But wait -- here's an opportunity to try another approach. A rather less pretty solution comes in the form of a set of command line utilities for breaking open zip files. These don't work as well, since they rely on a known plaintext approach. But, now that I've got the first file out of the zip, then I know a lot of plaintext, and so I can feed this in to the program and get out the files that way. In fact, you only need a few bytes of plaintext -- more than 12bytes does the trick -- so if you can make a reasonable guess at the header of the files you want (eg the JPEG header) then you'll have a good chance of applying this. Anyway, after some confusion over the command line parameters, it was churning away, and successfully extracted the rest of the files. Total time to break open the file, including time to locate, download and install the utilities: under 30 minutes.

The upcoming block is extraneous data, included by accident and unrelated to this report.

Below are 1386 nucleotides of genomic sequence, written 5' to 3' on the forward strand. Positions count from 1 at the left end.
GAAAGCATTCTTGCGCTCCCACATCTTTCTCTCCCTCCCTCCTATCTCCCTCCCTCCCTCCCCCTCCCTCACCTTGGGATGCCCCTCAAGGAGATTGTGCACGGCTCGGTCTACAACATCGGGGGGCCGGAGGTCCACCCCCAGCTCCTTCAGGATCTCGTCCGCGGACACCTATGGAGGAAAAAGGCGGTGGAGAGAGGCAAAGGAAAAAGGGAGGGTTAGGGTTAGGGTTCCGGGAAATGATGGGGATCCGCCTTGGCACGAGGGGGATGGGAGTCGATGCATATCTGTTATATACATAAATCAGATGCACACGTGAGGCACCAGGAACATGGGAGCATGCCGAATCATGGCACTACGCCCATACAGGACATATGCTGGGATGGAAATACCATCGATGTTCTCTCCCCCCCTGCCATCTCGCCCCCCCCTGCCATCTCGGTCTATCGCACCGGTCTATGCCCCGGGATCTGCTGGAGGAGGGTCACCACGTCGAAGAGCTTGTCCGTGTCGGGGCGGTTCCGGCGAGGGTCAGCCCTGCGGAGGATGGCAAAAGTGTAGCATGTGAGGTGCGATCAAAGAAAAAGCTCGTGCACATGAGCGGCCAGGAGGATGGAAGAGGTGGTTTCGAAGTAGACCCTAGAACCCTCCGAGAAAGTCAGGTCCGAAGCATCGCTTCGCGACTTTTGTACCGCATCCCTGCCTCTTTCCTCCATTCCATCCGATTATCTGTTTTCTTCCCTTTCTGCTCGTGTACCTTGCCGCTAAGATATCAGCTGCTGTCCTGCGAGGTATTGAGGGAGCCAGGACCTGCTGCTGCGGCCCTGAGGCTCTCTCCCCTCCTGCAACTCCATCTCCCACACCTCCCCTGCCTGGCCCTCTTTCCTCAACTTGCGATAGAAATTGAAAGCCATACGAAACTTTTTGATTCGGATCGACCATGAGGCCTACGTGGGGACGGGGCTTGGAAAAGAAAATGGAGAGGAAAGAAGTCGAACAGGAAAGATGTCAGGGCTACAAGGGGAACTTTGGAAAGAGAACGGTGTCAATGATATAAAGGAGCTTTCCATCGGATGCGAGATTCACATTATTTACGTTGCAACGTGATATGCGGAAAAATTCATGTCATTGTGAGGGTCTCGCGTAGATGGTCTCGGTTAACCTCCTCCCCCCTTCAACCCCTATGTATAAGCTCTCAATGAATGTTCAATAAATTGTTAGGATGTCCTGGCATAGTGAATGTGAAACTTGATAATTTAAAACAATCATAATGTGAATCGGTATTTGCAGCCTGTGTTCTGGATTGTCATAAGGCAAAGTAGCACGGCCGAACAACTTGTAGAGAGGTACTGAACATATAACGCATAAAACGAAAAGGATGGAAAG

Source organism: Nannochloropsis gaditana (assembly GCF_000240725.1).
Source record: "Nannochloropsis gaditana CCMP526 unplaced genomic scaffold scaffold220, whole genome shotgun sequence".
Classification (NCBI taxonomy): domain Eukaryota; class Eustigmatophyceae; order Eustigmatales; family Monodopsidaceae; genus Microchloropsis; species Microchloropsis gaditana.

For fans of comp.risks [it's a newsgroup, which young people might understand better if I explain that it's a bit like a web forum], what are the risks here? Well, the basic mistake was to put up the ciphertext. Even if the crypto system is strong, then you don't want to make Eve's job so easy that she can just surf the web to eavesdrop. Since the original blogger didn't want anyone apart from intended people to see the pictures, but invited Bob to "email for the password", wouldn't it have been more secure to invite Bob to "email for the files", thus ensuring that Eve never had a chance to try breaking the system? Silly Alice.

The next question is what to do with the pictures now that I have them? Well, I'm not particularly interested any more. If I was more malign then I could probably find some campus newspapers to send them to, but I'm sure they'll find their way there of their own accord, without any need for further intervention from me. I'll just file them for future reference. Of course, if you want a copy of the jpegs, then just email me...